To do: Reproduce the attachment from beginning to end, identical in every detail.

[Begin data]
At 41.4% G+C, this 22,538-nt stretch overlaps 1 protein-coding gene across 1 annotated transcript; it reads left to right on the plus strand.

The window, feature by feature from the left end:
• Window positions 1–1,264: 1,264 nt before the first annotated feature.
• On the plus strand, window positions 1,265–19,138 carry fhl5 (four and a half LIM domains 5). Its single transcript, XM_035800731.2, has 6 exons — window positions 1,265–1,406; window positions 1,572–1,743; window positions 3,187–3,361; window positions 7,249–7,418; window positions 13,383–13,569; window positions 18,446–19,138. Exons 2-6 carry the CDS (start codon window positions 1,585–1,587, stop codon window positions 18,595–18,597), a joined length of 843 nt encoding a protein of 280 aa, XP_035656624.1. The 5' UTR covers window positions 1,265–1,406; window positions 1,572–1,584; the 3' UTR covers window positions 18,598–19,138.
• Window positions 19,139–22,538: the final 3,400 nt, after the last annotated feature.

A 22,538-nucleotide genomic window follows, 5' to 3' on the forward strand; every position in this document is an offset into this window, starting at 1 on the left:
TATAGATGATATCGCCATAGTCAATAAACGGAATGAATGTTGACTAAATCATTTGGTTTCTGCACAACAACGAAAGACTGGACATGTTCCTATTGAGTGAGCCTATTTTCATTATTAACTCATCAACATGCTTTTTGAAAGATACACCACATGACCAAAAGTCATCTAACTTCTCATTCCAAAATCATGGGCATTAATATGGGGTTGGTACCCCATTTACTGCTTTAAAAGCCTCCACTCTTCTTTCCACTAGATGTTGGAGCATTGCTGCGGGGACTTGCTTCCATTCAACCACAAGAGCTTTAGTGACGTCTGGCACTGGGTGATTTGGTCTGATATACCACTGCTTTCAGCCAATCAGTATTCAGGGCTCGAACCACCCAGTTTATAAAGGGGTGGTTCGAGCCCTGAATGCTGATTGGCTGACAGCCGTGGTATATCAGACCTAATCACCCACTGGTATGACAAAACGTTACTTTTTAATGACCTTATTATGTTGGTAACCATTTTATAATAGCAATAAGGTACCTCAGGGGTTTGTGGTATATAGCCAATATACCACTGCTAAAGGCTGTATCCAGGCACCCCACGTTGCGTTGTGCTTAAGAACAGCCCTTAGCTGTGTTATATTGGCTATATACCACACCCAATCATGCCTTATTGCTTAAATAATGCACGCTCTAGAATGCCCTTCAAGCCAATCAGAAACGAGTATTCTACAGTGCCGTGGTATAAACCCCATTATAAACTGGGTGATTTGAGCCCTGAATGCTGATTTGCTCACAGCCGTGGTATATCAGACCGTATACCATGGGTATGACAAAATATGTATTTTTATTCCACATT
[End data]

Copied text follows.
At 41.4% G+C, this 22,538-nt stretch overlaps 1 protein-coding gene across 1 annotated transcript; it reads left to right on the plus strand.

The window, feature by feature from the left end:
• Window positions 1–1,264: 1,264 nt before the first annotated feature.
• On the plus strand, window positions 1,265–19,138 carry fhl5 (four and a half LIM domains 5). Its single transcript, XM_035800731.2, has 6 exons — window positions 1,265–1,406; window positions 1,572–1,743; window positions 3,187–3,361; window positions 7,249–7,418; window positions 13,383–13,569; window positions 18,446–19,138. Exons 2-6 carry the CDS (start codon window positions 1,585–1,587, stop codon window positions 18,595–18,597), a joined length of 843 nt encoding a protein of 280 aa, XP_035656624.1. The 5' UTR covers window positions 1,265–1,406; window positions 1,572–1,584; the 3' UTR covers window positions 18,598–19,138.
• Window positions 19,139–22,538: the final 3,400 nt, after the last annotated feature.

A 22,538-nucleotide genomic window follows, 5' to 3' on the forward strand; every position in this document is an offset into this window, starting at 1 on the left:
TATAGATGATATCGCCATAGTCAATAAACGGAATGAATGTTGACTAAATCATTTGGTTTCTGCACAACAACGAAAGACTGGACATGTTCCTATTGAGTGAGCCTATTTTCATTATTAACTCATCAACATGCTTTTTGAAAGATACACCACATGACCAAAAGTCATCTAACTTCTCATTCCAAAATCATGGGCATTAATATGGGGTTGGTACCCCATTTACTGCTTTAAAAGCCTCCACTCTTCTTTCCACTAGATGTTGGAGCATTGCTGCGGGGACTTGCTTCCATTCAACCACAAGAGCTTTAGTGACGTCTGGCACTGGGTGATTTGGTCTGATATACCACTGCTTTCAGCCAATCAGTATTCAGGGCTCGAACCACCCAGTTTATAAAGGGGTGGTTCGAGCCCTGAATGCTGATTGGCTGACAGCCGTGGTATATCAGACCTAATCACCCACTGGTATGACAAAACGTTACTTTTTAATGACCTTATTATGTTGGTAACCATTTTATAATAGCAATAAGGTACCTCAGGGGTTTGTGGTATATAGCCAATATACCACTGCTAAAGGCTGTATCCAGGCACCCCACGTTGCGTTGTGCTTAAGAACAGCCCTTAGCTGTGTTATATTGGCTATATACCACACCCAATCATGCCTTATTGCTTAAATAATGCACGCTCTAGAATGCCCTTCAAGCCAATCAGAAACGAGTATTCTACAGTGCCGTGGTATAAACCCCATTATAAACTGGGTGATTTGAGCCCTGAATGCTGATTTGCTCACAGCCGTGGTATATCAGACCGTATACCATGGGTATGACAAAATATGTATTTTTATTCCACATT